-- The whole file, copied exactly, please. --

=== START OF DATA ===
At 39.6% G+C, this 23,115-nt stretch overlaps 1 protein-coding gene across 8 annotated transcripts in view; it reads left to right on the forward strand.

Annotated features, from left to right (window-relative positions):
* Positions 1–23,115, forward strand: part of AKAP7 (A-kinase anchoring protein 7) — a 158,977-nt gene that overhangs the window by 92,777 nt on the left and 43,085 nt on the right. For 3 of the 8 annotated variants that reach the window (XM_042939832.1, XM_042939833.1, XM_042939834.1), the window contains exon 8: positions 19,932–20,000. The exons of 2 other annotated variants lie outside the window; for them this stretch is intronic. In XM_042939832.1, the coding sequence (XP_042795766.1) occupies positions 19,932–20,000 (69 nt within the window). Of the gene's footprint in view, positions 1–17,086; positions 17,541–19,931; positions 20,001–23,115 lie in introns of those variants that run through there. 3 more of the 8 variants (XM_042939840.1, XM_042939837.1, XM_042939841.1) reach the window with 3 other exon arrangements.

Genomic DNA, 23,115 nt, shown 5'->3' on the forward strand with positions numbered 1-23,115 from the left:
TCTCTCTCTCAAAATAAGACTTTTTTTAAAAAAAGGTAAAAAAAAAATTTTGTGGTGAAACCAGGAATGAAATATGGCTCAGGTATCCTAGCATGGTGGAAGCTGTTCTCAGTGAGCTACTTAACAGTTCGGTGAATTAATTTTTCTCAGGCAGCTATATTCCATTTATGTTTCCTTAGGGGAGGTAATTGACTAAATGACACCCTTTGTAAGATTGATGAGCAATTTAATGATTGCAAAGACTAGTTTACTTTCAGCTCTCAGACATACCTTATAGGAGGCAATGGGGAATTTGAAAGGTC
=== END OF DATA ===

At 39.6% G+C, this 23,115-nt stretch overlaps 1 protein-coding gene across 8 annotated transcripts in view; it reads left to right on the forward strand.

Annotated features, from left to right (window-relative positions):
* Positions 1–23,115, forward strand: part of AKAP7 (A-kinase anchoring protein 7) — a 158,977-nt gene that overhangs the window by 92,777 nt on the left and 43,085 nt on the right. For 3 of the 8 annotated variants that reach the window (XM_042939832.1, XM_042939833.1, XM_042939834.1), the window contains exon 8: positions 19,932–20,000. The exons of 2 other annotated variants lie outside the window; for them this stretch is intronic. In XM_042939832.1, the coding sequence (XP_042795766.1) occupies positions 19,932–20,000 (69 nt within the window). Of the gene's footprint in view, positions 1–17,086; positions 17,541–19,931; positions 20,001–23,115 lie in introns of those variants that run through there. 3 more of the 8 variants (XM_042939840.1, XM_042939837.1, XM_042939841.1) reach the window with 3 other exon arrangements.

Genomic DNA, 23,115 nt, shown 5'->3' on the forward strand with positions numbered 1-23,115 from the left:
TCTCTCTCTCAAAATAAGACTTTTTTTAAAAAAAGGTAAAAAAAAAATTTTGTGGTGAAACCAGGAATGAAATATGGCTCAGGTATCCTAGCATGGTGGAAGCTGTTCTCAGTGAGCTACTTAACAGTTCGGTGAATTAATTTTTCTCAGGCAGCTATATTCCATTTATGTTTCCTTAGGGGAGGTAATTGACTAAATGACACCCTTTGTAAGATTGATGAGCAATTTAATGATTGCAAAGACTAGTTTACTTTCAGCTCTCAGACATACCTTATAGGAGGCAATGGGGAATTTGAAAGGTC